During the recent SXSW EDU Conference in Austin, Texas, ASA’s Julie Lammers, SVP of Advocacy and Corporate Social Responsibility, sat down for an interview with the “Better Careers, Better Lives” podcast host, Doug Donovan, founder and CEO of Interplay Learning. The podcast features “leaders in education, technology, and the skilled trade industries, and how they are making an impact in their respective fields by providing pathways to better careers and better lives.”
Here are highlights from Julie’s conversation.
Question: One of ASA’s mission is a path for every student. Can you elaborate?
Julie: We’re a national nonprofit, and we focus on helping middle and high schoolers know themselves, know their options, and navigate a path to postsecondary education and career success. Our focus is to help young people understand the key points in their education and career journey, their own personal interests and passions, as well as how to “test and try” their interests while they’re in high school through workplace/work-based and experiential learning. And then when kids get to the end of high school, we help them navigate to whatever is next, such as postsecondary education or a career training path. So, we are really trying to help young people understand what all the key inputs are to make them think more critically about what happens after high school. We want kids to get out of the cycle in which they all automatically default to the postsecondary degree pathway because they think it’s what they should do and the next natural step, but it isn’t an option that’s deliberately thought out based on their own interests and aptitudes. On a related note, we’ll soon be sharing insightful research on Gen Z teens’ and employers’ perceptions of non-degree pathways and barriers to adoption.
Question: How are you reaching these kids? What are the models?
Julie: Our key focus is on kids from sixth through 12th grade. Primarily, we’re reaching them directly, starting in middle school. During the pandemic, we found that one of the best ways we could reach kids was going directly to them. We have had great success in reaching millions of young people — in and beyond the classroom — with digital experiences, including Futurescape®, that provide exposure to career choices that match their interests.
We are now in the process of building out what the next steps are for kids once they’ve explored careers of interest. This includes working with partners to provide a virtual internship opportunity, for instance.
We have also done career exploration work and research directly with middle schools, as part of our mission to get kids to think more deliberately about the careers that they might be interested in, based on their passions.
This early start is critical because we’ve seen research that has shown that middle school is really the point where kids start foreclosing options, so they don’t necessarily see themselves in a career. They think it’s just not possible and there’s nothing they’re going to do in high school to get them to that point. So, middle school is really a critical piece in ensuring the kids are not foreclosing options, but actually opening up a broader array of possibilities. Community organizations, such as the Boys and Girls Clubs and YMCAs, are also doing a great job at helping with career exploration and career readiness, increasingly. Also, we have been very successful working with partners like the Association for Middle Level Education (AMLE) and others to train teachers to embed career exploration into the classroom curriculum on a regular basis. We have to reach young people in multiple ways, so that when they’re ready to make these decisions, there’s a network of caring adults in their lives that can help on this path.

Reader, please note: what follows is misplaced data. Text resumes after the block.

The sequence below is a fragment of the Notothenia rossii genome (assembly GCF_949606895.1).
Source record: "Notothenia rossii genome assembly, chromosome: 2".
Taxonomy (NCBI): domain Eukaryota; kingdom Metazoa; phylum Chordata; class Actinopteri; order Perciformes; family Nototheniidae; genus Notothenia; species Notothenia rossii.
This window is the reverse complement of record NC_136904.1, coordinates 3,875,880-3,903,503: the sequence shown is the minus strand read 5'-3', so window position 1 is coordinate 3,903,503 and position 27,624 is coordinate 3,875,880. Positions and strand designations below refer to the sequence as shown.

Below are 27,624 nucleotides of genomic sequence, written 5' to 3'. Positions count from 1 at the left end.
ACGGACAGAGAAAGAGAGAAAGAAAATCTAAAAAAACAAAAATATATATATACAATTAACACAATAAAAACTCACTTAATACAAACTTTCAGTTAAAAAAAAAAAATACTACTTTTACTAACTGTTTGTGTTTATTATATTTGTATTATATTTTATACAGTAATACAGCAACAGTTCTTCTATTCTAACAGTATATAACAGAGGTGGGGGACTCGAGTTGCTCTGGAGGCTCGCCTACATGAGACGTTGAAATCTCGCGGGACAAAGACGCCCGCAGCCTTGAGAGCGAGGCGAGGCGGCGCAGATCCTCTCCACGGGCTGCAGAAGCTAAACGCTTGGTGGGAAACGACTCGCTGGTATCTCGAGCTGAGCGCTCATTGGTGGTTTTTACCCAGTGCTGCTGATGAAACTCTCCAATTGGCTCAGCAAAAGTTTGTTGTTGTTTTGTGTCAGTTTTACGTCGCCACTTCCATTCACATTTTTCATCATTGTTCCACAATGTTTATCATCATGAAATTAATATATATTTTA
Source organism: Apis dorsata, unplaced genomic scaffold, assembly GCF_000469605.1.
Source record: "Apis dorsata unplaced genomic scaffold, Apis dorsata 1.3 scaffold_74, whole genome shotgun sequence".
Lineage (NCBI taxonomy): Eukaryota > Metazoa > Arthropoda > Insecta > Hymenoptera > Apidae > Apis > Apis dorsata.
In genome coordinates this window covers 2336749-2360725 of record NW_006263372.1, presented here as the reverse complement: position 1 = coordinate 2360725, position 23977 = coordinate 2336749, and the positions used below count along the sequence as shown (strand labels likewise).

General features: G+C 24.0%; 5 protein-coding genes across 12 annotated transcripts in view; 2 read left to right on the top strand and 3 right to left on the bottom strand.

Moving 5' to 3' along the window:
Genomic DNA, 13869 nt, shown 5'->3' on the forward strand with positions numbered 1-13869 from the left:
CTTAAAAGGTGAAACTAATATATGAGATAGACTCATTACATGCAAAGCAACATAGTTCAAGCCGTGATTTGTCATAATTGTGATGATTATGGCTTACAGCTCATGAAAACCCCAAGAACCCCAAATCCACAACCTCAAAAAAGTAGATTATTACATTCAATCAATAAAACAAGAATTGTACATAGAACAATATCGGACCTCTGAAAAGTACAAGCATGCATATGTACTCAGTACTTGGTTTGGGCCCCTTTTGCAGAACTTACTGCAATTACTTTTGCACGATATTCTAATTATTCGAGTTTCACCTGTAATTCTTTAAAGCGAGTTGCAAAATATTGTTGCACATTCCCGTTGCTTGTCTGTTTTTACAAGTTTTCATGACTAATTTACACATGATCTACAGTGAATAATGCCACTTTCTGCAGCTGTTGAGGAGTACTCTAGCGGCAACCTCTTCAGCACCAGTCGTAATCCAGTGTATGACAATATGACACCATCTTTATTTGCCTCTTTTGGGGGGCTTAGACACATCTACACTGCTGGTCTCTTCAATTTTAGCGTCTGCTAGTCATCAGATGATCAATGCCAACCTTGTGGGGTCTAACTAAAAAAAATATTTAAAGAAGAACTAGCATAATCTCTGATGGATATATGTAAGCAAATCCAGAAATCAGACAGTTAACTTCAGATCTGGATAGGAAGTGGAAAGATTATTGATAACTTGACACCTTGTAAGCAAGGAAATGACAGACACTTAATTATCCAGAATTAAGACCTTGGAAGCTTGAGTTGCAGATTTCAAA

Question: What does work-based learning look like? Can you provide a couple of examples?
Julie: These experiences enable young people to be able to experiment and test and try what they might like, starting in high school (as opposed to waiting until after high school). This could take the form of an internship, preferably a paid internship, or a pre-apprenticeship program that provides on-the-job experience. These experiences help kids understand and build career skills, workplace identity, and social capital. Having the opportunity to meet career professionals and build social networks can be instrumental in securing jobs.
Question: Do you see experiential learning as one in the same or is that slightly different?
Julie: Sometimes it’s different. Experiential learning can be just a matter of an entrepreneurial experience that might not necessarily be on site with an employer, but it might help kids build the same work-based skills by experimenting with how to create a business. Increasingly, those entrepreneurial skills are the ones that kids want, because research tells us that this generation, in particular, is very interested in doing it themselves.
Ultimately, we want kids to be happy and healthy in their careers because it is driven by their passion. And it is a passion that they have been able to discover earlier on, test and try, and really hone where do they fit in this world. That’s the intersection that we like to see. What does the world need? What am I good at? Where are my strengths? What will the world pay me for? So, all of those things lead to happier, healthier kids, and career fulfillment.Thanks for reading, and we hope you found this helpful. For more thoughts on career readiness learning for kids, you can subscribe to ASA’s newsletter, PivotED.